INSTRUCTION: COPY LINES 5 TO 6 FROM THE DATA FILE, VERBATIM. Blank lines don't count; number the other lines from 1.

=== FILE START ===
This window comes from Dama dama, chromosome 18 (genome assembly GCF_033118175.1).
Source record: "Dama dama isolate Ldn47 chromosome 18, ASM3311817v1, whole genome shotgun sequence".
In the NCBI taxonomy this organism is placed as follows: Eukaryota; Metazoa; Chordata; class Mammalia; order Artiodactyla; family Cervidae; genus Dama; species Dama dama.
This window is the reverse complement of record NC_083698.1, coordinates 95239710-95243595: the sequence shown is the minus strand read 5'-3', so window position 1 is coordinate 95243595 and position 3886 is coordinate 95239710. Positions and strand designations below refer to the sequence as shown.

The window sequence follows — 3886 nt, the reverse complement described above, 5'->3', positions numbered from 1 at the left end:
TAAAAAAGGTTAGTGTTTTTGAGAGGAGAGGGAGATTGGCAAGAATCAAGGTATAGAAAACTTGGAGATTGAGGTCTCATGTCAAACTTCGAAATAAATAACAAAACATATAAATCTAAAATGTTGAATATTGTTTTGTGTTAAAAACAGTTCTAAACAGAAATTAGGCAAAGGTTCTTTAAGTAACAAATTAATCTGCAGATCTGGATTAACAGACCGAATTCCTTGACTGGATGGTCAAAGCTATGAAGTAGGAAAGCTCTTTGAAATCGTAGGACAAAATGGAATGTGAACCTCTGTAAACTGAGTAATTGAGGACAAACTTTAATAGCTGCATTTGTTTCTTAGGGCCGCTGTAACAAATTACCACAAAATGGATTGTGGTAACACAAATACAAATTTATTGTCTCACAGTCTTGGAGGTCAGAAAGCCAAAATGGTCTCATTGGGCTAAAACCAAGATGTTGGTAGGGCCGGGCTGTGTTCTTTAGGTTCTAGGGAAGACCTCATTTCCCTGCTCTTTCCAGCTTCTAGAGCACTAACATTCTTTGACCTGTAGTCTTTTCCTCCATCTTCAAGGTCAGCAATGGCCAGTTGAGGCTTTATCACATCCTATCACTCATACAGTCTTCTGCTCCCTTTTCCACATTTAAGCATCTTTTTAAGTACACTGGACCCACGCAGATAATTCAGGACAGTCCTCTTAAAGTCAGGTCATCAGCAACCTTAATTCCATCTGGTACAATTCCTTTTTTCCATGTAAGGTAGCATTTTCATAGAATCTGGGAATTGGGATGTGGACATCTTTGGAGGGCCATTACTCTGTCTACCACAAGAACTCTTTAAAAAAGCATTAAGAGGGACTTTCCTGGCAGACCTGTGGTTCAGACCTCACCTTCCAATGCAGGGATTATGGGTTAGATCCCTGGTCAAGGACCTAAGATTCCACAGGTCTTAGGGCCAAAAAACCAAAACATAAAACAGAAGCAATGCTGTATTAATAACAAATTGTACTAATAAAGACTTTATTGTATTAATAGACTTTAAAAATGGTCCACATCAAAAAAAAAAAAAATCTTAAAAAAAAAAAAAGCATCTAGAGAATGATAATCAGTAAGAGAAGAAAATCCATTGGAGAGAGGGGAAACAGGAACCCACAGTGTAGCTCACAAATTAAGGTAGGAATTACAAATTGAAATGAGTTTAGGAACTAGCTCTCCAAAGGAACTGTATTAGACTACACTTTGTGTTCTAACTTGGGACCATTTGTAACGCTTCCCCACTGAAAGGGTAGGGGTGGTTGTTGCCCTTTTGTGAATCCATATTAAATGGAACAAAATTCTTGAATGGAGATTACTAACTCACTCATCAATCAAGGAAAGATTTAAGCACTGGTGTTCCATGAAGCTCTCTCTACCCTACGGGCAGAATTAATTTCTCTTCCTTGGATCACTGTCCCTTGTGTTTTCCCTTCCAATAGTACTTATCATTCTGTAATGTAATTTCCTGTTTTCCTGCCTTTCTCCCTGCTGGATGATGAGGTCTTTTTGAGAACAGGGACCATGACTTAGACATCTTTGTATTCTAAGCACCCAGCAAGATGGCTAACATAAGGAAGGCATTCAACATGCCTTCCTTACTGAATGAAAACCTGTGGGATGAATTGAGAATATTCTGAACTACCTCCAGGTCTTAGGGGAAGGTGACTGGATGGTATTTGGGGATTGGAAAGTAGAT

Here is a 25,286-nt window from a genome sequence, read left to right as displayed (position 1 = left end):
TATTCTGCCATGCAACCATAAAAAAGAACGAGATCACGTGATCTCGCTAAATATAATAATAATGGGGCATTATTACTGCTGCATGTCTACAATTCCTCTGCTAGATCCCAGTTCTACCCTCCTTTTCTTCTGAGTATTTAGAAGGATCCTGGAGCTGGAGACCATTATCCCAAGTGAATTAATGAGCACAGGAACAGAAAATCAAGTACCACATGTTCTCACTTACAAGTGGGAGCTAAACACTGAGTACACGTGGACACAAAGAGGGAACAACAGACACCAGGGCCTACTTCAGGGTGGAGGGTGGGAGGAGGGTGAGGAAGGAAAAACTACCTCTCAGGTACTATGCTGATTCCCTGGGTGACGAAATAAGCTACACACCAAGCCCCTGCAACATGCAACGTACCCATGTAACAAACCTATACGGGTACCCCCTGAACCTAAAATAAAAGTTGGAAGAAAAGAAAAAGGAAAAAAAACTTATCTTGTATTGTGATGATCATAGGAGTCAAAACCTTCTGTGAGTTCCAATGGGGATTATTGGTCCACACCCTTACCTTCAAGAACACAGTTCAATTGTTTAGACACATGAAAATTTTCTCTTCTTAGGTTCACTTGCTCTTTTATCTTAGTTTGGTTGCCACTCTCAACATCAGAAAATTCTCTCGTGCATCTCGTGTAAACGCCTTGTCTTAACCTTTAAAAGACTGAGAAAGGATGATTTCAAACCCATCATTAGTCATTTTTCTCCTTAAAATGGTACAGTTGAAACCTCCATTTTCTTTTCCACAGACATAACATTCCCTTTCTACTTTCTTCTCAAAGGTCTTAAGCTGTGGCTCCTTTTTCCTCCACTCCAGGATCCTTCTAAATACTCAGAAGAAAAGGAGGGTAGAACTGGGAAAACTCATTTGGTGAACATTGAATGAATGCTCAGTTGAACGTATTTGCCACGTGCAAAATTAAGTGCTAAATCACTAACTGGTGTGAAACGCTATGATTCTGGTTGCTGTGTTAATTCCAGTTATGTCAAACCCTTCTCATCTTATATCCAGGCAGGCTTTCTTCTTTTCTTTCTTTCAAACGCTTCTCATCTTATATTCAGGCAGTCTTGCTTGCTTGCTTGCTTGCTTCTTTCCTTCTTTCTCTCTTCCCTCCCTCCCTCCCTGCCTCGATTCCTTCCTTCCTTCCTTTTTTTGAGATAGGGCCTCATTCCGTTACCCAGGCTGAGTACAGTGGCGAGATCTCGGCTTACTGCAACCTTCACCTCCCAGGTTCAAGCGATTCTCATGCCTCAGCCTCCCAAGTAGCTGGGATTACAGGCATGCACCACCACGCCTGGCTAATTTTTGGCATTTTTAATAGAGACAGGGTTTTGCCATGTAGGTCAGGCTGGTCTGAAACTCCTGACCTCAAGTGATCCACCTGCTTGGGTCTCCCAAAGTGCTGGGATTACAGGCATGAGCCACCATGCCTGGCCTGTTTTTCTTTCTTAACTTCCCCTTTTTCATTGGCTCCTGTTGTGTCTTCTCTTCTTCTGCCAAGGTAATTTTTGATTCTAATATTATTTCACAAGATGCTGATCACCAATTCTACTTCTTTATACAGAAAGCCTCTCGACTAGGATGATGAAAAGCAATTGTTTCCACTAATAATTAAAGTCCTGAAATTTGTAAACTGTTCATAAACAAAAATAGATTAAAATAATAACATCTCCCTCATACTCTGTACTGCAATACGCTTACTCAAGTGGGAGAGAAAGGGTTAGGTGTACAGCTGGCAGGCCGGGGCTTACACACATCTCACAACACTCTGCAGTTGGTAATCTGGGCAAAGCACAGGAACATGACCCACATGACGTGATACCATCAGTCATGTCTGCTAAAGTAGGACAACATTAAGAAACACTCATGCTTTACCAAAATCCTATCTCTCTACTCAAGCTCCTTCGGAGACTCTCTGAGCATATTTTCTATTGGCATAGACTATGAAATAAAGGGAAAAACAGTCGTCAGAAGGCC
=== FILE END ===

The window sequence follows — 3886 nt, the reverse complement described above, 5'->3', positions numbered from 1 at the left end:
TAAAAAAGGTTAGTGTTTTTGAGAGGAGAGGGAGATTGGCAAGAATCAAGGTATAGAAAACTTGGAGATTGAGGTCTCATGTCAAACTTCGAAATAAATAACAAAACATATAAATCTAAAATGTTGAATATTGTTTTGTGTTAAAAACAGTTCTAAACAGAAATTAGGCAAAGGTTCTTTAAGTAACAAATTAATCTGCAGATCTGGATTAACAGACCGAATTCCTTGACTGGATGGTCAAAGCTATGAAGTAGGAAAGCTCTTTGAAATCGTAGGACAAAATGGAATGTGAACCTCTGTAAACTGAGTAATTGAGGACAAACTTTAATAGCTGCATTTGTTTCTTAGGGCCGCTGTAACAAATTACCACAAAATGGATTGTGGTAACACAAATACAAATTTATTGTCTCACAGTCTTGGAGGTCAGAAAGCCAAAATGGTCTCATTGGGCTAAAACCAAGATGTTGGTAGGGCCGGGCTGTGTTCTTTAGGTTCTAGGGAAGACCTCATTTCCCTGCTCTTTCCAGCTTCTAGAGCACTAACATTCTTTGACCTGTAGTCTTTTCCTCCATCTTCAAGGTCAGCAATGGCCAGTTGAGGCTTTATCACATCCTATCACTCATACAGTCTTCTGCTCCCTTTTCCACATTTAAGCATCTTTTTAAGTACACTGGACCCACGCAGATAATTCAGGACAGTCCTCTTAAAGTCAGGTCATCAGCAACCTTAATTCCATCTGGTACAATTCCTTTTTTCCATGTAAGGTAGCATTTTCATAGAATCTGGGAATTGGGATGTGGACATCTTTGGAGGGCCATTACTCTGTCTACCACAAGAACTCTTTAAAAAAGCATTAAGAGGGACTTTCCTGGCAGACCTGTGGTTCAGACCTCACCTTCCAATGCAGGGATTATGGGTTAGATCCCTGGTCAAGGACCTAAGATTCCACAGGTCTTAGGGCCAAAAAACCAAAACATAAAACAGAAGCAATGCTGTATTAATAACAAATTGTACTAATAAAGACTTTATTGTATTAATAGACTTTAAAAATGGTCCACATCAAAAAAAAAAAAAATCTTAAAAAAAAAAAAAGCATCTAGAGAATGATAATCAGTAAGAGAAGAAAATCCATTGGAGAGAGGGGAAACAGGAACCCACAGTGTAGCTCACAAATTAAGGTAGGAATTACAAATTGAAATGAGTTTAGGAACTAGCTCTCCAAAGGAACTGTATTAGACTACACTTTGTGTTCTAACTTGGGACCATTTGTAACGCTTCCCCACTGAAAGGGTAGGGGTGGTTGTTGCCCTTTTGTGAATCCATATTAAATGGAACAAAATTCTTGAATGGAGATTACTAACTCACTCATCAATCAAGGAAAGATTTAAGCACTGGTGTTCCATGAAGCTCTCTCTACCCTACGGGCAGAATTAATTTCTCTTCCTTGGATCACTGTCCCTTGTGTTTTCCCTTCCAATAGTACTTATCATTCTGTAATGTAATTTCCTGTTTTCCTGCCTTTCTCCCTGCTGGATGATGAGGTCTTTTTGAGAACAGGGACCATGACTTAGACATCTTTGTATTCTAAGCACCCAGCAAGATGGCTAACATAAGGAAGGCATTCAACATGCCTTCCTTACTGAATGAAAACCTGTGGGATGAATTGAGAATATTCTGAACTACCTCCAGGTCTTAGGGGAAGGTGACTGGATGGTATTTGGGGATTGGAAAGTAGAT